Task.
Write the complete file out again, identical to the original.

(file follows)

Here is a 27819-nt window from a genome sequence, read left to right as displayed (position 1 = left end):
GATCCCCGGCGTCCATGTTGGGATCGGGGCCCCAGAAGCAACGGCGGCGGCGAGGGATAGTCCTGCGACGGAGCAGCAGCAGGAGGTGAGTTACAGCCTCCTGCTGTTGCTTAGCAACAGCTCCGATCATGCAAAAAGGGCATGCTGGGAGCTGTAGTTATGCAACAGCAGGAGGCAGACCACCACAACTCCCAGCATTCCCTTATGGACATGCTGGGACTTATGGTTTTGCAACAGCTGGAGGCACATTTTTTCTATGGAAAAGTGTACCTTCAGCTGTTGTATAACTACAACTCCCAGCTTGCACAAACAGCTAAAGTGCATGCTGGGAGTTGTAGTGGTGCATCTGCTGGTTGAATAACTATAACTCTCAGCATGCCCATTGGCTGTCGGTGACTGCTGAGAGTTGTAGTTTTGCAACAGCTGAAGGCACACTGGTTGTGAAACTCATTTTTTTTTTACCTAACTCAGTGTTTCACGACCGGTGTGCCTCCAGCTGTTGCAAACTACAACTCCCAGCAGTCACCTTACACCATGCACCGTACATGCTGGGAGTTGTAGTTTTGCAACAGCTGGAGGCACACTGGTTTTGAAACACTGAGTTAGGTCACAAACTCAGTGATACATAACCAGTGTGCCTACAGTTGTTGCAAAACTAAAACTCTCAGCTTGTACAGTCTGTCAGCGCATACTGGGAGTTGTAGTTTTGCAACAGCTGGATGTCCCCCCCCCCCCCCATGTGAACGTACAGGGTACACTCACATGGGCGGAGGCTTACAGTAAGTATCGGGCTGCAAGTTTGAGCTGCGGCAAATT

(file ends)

Here is a 27819-nt window from a genome sequence, read left to right as displayed (position 1 = left end):
GATCCCCGGCGTCCATGTTGGGATCGGGGCCCCAGAAGCAACGGCGGCGGCGAGGGATAGTCCTGCGACGGAGCAGCAGCAGGAGGTGAGTTACAGCCTCCTGCTGTTGCTTAGCAACAGCTCCGATCATGCAAAAAGGGCATGCTGGGAGCTGTAGTTATGCAACAGCAGGAGGCAGACCACCACAACTCCCAGCATTCCCTTATGGACATGCTGGGACTTATGGTTTTGCAACAGCTGGAGGCACATTTTTTCTATGGAAAAGTGTACCTTCAGCTGTTGTATAACTACAACTCCCAGCTTGCACAAACAGCTAAAGTGCATGCTGGGAGTTGTAGTGGTGCATCTGCTGGTTGAATAACTATAACTCTCAGCATGCCCATTGGCTGTCGGTGACTGCTGAGAGTTGTAGTTTTGCAACAGCTGAAGGCACACTGGTTGTGAAACTCATTTTTTTTTTACCTAACTCAGTGTTTCACGACCGGTGTGCCTCCAGCTGTTGCAAACTACAACTCCCAGCAGTCACCTTACACCATGCACCGTACATGCTGGGAGTTGTAGTTTTGCAACAGCTGGAGGCACACTGGTTTTGAAACACTGAGTTAGGTCACAAACTCAGTGATACATAACCAGTGTGCCTACAGTTGTTGCAAAACTAAAACTCTCAGCTTGTACAGTCTGTCAGCGCATACTGGGAGTTGTAGTTTTGCAACAGCTGGATGTCCCCCCCCCCCCCCATGTGAACGTACAGGGTACACTCACATGGGCGGAGGCTTACAGTAAGTATCGGGCTGCAAGTTTGAGCTGCGGCAAATT